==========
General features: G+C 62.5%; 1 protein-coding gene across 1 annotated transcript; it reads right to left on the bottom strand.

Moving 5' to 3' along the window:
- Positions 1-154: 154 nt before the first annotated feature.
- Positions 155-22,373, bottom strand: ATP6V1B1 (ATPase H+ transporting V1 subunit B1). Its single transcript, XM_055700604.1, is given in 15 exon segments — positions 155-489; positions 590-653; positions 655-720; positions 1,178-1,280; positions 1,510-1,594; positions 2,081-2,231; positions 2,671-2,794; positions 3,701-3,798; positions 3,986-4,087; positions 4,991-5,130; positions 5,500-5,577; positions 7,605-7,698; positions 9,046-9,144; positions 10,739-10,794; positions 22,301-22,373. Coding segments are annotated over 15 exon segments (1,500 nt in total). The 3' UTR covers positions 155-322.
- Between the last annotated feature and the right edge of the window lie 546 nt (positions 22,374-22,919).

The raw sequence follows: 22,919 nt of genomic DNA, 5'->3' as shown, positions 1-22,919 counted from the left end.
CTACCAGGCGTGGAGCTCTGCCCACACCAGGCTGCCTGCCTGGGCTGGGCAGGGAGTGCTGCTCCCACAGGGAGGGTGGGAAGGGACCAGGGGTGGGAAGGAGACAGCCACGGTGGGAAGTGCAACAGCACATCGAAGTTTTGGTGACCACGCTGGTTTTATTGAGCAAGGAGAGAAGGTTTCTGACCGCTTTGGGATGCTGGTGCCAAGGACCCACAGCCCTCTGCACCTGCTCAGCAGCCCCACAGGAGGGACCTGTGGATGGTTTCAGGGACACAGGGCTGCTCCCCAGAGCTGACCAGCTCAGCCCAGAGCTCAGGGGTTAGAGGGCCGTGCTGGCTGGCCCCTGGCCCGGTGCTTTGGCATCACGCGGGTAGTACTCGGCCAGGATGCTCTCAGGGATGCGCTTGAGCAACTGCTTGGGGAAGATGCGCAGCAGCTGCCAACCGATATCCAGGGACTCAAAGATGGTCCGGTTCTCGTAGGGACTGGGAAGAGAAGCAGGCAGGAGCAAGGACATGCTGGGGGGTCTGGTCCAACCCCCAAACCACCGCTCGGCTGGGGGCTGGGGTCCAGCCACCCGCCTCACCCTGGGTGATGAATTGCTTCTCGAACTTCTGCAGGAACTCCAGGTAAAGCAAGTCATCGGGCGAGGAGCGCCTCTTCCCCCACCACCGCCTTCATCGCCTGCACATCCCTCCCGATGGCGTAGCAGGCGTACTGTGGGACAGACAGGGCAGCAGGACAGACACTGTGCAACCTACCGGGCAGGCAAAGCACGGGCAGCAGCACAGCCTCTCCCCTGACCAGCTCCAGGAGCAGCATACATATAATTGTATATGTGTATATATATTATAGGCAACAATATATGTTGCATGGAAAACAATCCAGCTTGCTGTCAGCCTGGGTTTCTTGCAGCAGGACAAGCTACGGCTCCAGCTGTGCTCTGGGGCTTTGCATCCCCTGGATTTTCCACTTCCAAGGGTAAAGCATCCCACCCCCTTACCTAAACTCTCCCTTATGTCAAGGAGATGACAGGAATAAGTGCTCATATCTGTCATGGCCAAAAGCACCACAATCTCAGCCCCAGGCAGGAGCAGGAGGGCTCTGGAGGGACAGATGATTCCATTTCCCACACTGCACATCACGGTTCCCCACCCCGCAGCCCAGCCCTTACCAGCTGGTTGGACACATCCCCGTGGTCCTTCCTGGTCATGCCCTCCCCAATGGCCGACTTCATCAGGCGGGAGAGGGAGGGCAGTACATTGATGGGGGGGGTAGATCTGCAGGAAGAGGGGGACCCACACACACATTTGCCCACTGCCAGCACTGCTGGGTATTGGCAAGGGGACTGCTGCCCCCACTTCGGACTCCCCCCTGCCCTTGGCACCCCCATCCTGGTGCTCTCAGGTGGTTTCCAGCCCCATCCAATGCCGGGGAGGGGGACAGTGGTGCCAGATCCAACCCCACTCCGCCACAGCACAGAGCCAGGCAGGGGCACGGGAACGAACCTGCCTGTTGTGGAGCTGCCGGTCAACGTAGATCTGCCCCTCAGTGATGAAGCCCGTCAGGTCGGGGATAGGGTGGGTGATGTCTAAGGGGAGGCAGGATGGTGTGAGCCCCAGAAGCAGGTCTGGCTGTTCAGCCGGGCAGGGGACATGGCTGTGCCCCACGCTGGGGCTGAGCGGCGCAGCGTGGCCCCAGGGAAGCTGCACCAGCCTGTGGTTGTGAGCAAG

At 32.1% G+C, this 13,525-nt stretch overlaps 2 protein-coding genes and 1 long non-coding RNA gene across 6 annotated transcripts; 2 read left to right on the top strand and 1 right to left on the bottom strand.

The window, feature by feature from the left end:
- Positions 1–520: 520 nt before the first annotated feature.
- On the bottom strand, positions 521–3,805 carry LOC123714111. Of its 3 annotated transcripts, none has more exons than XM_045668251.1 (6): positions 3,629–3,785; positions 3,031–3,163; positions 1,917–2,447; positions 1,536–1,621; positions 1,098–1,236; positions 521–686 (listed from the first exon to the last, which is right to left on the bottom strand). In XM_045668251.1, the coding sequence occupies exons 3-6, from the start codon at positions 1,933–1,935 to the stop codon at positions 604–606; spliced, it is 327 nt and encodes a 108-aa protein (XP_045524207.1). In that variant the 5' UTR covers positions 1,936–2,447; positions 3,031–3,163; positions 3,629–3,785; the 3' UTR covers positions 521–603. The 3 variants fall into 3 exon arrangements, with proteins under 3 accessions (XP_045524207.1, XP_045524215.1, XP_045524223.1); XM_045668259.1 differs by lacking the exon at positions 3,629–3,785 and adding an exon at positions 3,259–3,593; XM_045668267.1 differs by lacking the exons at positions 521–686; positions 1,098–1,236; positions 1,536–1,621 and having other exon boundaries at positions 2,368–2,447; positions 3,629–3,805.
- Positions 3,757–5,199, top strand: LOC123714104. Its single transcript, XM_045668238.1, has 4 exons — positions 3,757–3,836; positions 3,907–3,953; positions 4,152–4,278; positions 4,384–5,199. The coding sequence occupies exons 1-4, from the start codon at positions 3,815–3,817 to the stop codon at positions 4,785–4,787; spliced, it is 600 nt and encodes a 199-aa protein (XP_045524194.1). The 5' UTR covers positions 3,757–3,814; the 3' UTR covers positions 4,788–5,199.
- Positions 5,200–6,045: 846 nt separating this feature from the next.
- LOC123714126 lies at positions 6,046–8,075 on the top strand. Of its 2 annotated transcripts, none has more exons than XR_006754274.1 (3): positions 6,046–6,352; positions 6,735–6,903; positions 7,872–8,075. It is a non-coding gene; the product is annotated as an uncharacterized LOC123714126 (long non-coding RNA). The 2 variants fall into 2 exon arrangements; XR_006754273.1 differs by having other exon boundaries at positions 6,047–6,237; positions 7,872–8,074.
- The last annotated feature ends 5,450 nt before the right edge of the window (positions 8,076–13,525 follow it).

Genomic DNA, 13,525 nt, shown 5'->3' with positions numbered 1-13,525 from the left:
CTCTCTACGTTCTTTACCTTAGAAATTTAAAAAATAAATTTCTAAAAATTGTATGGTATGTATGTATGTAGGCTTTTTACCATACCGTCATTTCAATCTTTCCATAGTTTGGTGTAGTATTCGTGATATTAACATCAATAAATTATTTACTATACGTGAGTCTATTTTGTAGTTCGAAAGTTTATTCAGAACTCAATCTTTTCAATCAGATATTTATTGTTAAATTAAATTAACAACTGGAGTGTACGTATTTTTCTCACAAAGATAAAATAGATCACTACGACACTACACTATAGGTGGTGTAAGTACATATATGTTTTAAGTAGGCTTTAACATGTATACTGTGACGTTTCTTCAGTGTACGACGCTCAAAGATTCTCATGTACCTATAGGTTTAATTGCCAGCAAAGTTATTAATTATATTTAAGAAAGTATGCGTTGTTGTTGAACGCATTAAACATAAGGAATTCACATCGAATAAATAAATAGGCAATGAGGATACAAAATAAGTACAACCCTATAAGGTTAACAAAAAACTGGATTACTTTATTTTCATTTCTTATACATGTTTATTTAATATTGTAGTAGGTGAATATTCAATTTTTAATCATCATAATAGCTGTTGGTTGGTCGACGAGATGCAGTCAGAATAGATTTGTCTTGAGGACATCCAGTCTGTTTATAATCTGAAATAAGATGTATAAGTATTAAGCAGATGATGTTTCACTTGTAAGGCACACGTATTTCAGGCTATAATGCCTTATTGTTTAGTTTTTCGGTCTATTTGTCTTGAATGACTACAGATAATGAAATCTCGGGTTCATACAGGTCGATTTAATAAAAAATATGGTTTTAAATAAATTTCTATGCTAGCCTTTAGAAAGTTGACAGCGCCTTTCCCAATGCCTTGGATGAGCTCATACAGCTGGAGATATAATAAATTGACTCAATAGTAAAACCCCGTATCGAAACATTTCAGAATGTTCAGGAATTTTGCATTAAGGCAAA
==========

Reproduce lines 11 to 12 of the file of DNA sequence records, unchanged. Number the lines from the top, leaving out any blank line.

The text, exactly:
- On the bottom strand, positions 521–3,805 carry LOC123714111. Of its 3 annotated transcripts, none has more exons than XM_045668251.1 (6): positions 3,629–3,785; positions 3,031–3,163; positions 1,917–2,447; positions 1,536–1,621; positions 1,098–1,236; positions 521–686 (listed from the first exon to the last, which is right to left on the bottom strand). In XM_045668251.1, the coding sequence occupies exons 3-6, from the start codon at positions 1,933–1,935 to the stop codon at positions 604–606; spliced, it is 327 nt and encodes a 108-aa protein (XP_045524207.1). In that variant the 5' UTR covers positions 1,936–2,447; positions 3,031–3,163; positions 3,629–3,785; the 3' UTR covers positions 521–603. The 3 variants fall into 3 exon arrangements, with proteins under 3 accessions (XP_045524207.1, XP_045524215.1, XP_045524223.1); XM_045668259.1 differs by lacking the exon at positions 3,629–3,785 and adding an exon at positions 3,259–3,593; XM_045668267.1 differs by lacking the exons at positions 521–686; positions 1,098–1,236; positions 1,536–1,621 and having other exon boundaries at positions 2,368–2,447; positions 3,629–3,805.
- Positions 3,757–5,199, top strand: LOC123714104. Its single transcript, XM_045668238.1, has 4 exons — positions 3,757–3,836; positions 3,907–3,953; positions 4,152–4,278; positions 4,384–5,199. The coding sequence occupies exons 1-4, from the start codon at positions 3,815–3,817 to the stop codon at positions 4,785–4,787; spliced, it is 600 nt and encodes a 199-aa protein (XP_045524194.1). The 5' UTR covers positions 3,757–3,814; the 3' UTR covers positions 4,788–5,199.